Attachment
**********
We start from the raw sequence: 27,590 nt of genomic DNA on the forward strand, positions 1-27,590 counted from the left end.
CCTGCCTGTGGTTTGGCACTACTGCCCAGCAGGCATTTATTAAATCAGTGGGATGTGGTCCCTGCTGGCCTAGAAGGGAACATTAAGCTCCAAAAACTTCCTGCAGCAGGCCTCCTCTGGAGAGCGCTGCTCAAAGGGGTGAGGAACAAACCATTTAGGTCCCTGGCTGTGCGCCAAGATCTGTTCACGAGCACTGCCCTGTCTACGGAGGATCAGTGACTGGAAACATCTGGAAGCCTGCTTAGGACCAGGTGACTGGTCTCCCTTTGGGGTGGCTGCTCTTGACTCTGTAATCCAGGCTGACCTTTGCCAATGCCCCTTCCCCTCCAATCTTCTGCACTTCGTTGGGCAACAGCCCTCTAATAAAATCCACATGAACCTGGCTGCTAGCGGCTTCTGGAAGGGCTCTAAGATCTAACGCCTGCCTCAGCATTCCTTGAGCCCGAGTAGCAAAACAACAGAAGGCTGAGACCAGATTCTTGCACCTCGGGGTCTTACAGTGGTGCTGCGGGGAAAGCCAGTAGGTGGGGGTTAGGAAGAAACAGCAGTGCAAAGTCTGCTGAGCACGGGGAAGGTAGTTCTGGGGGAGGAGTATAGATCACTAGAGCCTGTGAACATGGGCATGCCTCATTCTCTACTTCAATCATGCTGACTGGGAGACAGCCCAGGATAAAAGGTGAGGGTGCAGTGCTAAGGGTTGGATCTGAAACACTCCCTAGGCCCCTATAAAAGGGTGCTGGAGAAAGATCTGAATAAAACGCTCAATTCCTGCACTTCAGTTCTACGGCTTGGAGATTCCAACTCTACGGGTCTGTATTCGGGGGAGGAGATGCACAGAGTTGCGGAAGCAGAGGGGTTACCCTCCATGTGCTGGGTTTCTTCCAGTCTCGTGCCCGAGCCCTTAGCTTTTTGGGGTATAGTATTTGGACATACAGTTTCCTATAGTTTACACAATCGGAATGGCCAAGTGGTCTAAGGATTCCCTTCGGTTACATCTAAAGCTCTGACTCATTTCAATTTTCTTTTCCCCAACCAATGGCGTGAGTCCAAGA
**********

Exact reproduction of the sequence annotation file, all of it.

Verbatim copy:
We start from the raw sequence: 27,590 nt of genomic DNA on the forward strand, positions 1-27,590 counted from the left end.
CCTGCCTGTGGTTTGGCACTACTGCCCAGCAGGCATTTATTAAATCAGTGGGATGTGGTCCCTGCTGGCCTAGAAGGGAACATTAAGCTCCAAAAACTTCCTGCAGCAGGCCTCCTCTGGAGAGCGCTGCTCAAAGGGGTGAGGAACAAACCATTTAGGTCCCTGGCTGTGCGCCAAGATCTGTTCACGAGCACTGCCCTGTCTACGGAGGATCAGTGACTGGAAACATCTGGAAGCCTGCTTAGGACCAGGTGACTGGTCTCCCTTTGGGGTGGCTGCTCTTGACTCTGTAATCCAGGCTGACCTTTGCCAATGCCCCTTCCCCTCCAATCTTCTGCACTTCGTTGGGCAACAGCCCTCTAATAAAATCCACATGAACCTGGCTGCTAGCGGCTTCTGGAAGGGCTCTAAGATCTAACGCCTGCCTCAGCATTCCTTGAGCCCGAGTAGCAAAACAACAGAAGGCTGAGACCAGATTCTTGCACCTCGGGGTCTTACAGTGGTGCTGCGGGGAAAGCCAGTAGGTGGGGGTTAGGAAGAAACAGCAGTGCAAAGTCTGCTGAGCACGGGGAAGGTAGTTCTGGGGGAGGAGTATAGATCACTAGAGCCTGTGAACATGGGCATGCCTCATTCTCTACTTCAATCATGCTGACTGGGAGACAGCCCAGGATAAAAGGTGAGGGTGCAGTGCTAAGGGTTGGATCTGAAACACTCCCTAGGCCCCTATAAAAGGGTGCTGGAGAAAGATCTGAATAAAACGCTCAATTCCTGCACTTCAGTTCTACGGCTTGGAGATTCCAACTCTACGGGTCTGTATTCGGGGGAGGAGATGCACAGAGTTGCGGAAGCAGAGGGGTTACCCTCCATGTGCTGGGTTTCTTCCAGTCTCGTGCCCGAGCCCTTAGCTTTTTGGGGTATAGTATTTGGACATACAGTTTCCTATAGTTTACACAATCGGAATGGCCAAGTGGTCTAAGGATTCCCTTCGGTTACATCTAAAGCTCTGACTCATTTCAATTTTCTTTTCCCCAACCAATGGCGTGAGTCCAAGA